Guest Invitation What ifs
We couldn’t help but share this amazing post from Frosted Pink Events! “What ifs” are never things to dwell on, but certainly don’t forget to prepare for them!
Creating a guest list for your upcoming wedding can sometimes be challenging. You have to consider your picks, your fiance’s picks, your family’s and your future-in laws as well. That is a lot of people that you need to consider. Have a rough estimate of your number of guests when you begin looking at venues. Once you’ve decided on a wedding venue and know what the capacity, you can really start to look at your list.
If you and your fiance are paying for the majority of your wedding then you two have to most say in who is and is not invited to the wedding. If your parents or the future-in laws are footing most of the bill then they are allowed to have a little more say in the guest list. Here’s a helpful hint for ordering invitations; always order about ten or more invitations. Just in case you need to send out extras or make a mistake. After you receive your invitations, then you are ready for the what if’s.
You have no clue who sent back this RSVP? Sometimes guests get so excited that they send back their RSVP with no names or return address label. One easy remedy is to make a spreadsheet of all of your wedding guests and number them accordingly. On the back of the RSVP card write down the corresponding number for that guest. This way you can match the no-name RSVP with the appropriate guest.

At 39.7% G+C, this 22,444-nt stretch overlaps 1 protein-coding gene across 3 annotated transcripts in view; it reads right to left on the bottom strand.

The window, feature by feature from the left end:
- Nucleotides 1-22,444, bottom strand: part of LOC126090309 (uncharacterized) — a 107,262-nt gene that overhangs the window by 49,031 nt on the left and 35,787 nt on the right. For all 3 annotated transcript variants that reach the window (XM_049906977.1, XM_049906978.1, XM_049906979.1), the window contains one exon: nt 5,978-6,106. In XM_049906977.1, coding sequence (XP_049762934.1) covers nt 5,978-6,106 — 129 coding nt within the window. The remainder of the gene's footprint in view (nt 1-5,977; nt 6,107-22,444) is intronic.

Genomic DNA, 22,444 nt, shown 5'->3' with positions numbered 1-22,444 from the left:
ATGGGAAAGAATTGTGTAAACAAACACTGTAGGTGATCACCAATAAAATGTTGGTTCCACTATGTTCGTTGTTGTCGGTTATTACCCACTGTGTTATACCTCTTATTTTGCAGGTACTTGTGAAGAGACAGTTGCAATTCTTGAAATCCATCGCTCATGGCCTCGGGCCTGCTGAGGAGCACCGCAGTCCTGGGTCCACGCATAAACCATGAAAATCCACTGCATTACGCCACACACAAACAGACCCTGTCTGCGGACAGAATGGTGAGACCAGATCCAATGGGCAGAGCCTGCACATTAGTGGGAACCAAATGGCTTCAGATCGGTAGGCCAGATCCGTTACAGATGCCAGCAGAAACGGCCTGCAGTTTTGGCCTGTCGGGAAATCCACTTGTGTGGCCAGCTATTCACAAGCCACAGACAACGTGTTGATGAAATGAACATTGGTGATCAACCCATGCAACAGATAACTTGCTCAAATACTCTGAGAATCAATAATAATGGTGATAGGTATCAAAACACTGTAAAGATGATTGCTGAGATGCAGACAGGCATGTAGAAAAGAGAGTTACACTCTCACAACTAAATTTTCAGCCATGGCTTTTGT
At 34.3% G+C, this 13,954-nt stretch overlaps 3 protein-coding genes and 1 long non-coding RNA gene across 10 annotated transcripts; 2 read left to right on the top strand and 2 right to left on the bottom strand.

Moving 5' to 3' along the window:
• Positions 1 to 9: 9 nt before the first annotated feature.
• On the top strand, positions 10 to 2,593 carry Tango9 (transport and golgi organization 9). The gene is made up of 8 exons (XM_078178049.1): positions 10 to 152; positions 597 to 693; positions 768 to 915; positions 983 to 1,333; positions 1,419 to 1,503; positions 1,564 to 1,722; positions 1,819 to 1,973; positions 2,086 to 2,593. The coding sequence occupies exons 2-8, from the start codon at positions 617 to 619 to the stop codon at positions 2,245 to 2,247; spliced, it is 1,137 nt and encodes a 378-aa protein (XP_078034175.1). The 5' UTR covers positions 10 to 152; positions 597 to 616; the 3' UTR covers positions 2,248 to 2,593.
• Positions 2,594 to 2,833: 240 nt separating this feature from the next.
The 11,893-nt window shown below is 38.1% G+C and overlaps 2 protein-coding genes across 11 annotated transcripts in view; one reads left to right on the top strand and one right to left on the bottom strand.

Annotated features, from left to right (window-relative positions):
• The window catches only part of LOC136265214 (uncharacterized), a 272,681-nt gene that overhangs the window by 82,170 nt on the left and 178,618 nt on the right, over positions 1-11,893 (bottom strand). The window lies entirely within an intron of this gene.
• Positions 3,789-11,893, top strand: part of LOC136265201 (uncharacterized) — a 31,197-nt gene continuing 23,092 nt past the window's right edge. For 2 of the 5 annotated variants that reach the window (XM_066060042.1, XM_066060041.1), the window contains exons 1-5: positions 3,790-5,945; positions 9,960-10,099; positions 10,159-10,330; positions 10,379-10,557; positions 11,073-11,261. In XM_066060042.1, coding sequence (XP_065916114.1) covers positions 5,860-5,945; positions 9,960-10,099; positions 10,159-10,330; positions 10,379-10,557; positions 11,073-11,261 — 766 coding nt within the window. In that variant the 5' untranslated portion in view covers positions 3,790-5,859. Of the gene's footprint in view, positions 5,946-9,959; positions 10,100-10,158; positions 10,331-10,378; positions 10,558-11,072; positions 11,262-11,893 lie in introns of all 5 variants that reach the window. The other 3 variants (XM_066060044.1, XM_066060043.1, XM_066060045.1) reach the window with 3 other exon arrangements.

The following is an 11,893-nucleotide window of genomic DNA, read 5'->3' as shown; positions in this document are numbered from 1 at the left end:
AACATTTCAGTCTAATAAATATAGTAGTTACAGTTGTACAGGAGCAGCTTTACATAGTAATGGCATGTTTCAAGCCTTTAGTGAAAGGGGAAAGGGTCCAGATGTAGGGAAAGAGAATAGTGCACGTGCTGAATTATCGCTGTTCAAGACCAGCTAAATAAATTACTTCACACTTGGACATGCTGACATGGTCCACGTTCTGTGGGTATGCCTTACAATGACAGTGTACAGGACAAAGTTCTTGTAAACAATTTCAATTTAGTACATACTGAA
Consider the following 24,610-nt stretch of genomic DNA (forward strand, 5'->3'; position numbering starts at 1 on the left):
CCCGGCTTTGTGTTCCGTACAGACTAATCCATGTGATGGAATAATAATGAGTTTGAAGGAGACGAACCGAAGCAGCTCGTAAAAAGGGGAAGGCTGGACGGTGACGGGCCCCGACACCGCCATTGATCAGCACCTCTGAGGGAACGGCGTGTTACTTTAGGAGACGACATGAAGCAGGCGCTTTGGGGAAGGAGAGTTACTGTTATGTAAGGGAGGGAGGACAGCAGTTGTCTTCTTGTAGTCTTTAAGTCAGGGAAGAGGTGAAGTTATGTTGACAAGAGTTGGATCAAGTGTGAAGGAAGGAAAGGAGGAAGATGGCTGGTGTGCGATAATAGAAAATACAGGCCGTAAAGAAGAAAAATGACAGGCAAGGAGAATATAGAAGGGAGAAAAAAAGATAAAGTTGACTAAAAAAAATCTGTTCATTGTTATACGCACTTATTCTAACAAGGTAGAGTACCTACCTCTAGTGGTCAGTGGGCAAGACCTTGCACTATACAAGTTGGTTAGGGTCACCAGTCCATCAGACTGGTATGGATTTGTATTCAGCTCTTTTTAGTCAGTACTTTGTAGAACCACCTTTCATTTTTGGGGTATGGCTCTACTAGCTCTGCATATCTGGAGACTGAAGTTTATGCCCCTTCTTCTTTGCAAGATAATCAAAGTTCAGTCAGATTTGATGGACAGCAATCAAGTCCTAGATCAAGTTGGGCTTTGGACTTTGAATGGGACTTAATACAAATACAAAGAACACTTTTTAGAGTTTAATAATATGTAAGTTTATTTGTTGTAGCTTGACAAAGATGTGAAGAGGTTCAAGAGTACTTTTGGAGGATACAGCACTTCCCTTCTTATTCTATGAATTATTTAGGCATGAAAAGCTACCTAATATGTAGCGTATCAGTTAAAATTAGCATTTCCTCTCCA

They wrote down a guest when you didn’t indicate they could bring one. On the front of the invitation, you should write down the names of those invited and “guest” if needed. If they wrote down “and guest” and none was indicated then it would be appropriate to call that guest and let them down softly. You have it listed that way for a reason so they should respect and not push to get their way.
You find a mistake on your wedding invitations? Hopefully you double, triple check your spelling on your invitations and have a friend look over them as well. Most companies have people who review your invitation to make sure the layout and everything fits well. They may be able to check for simple errors, but they won’t know proper name spellings. If your invitations arrive with an error, check your company’s return policy and see if you are able to return them. If there is not a return policy, then see what a little white out and fancy penmanship can do or just leave it, people may not even notice. Another idea would be to send along a “correction” slip with the correct address or other information that may have been wrong
You are having an all-adult wedding and guests write down their kids on the RSVP. This one is kinda tough, it is important though that if you decide to have an all-adult reception that you stick to it. This is because if you tell someone no and they see other children at the wedding, they will not be too happy. If you want to include children as your flower girl or ring bearer then you can have them there for the ceremony and head out afterwards. A wedding can be a long event for kids.
You need to fill some last minute guest spots? As you receive back declines to your wedding, you can start moving on to others that you may want to invite. You can use some of your extra invitations to send out to these guests. Some brides and grooms may feel slightly awkward about the last minute guest invitations, but hey, would they rather get invited or not? In the long run, its not going to matter that much.
See the original post here!***
Written by Katie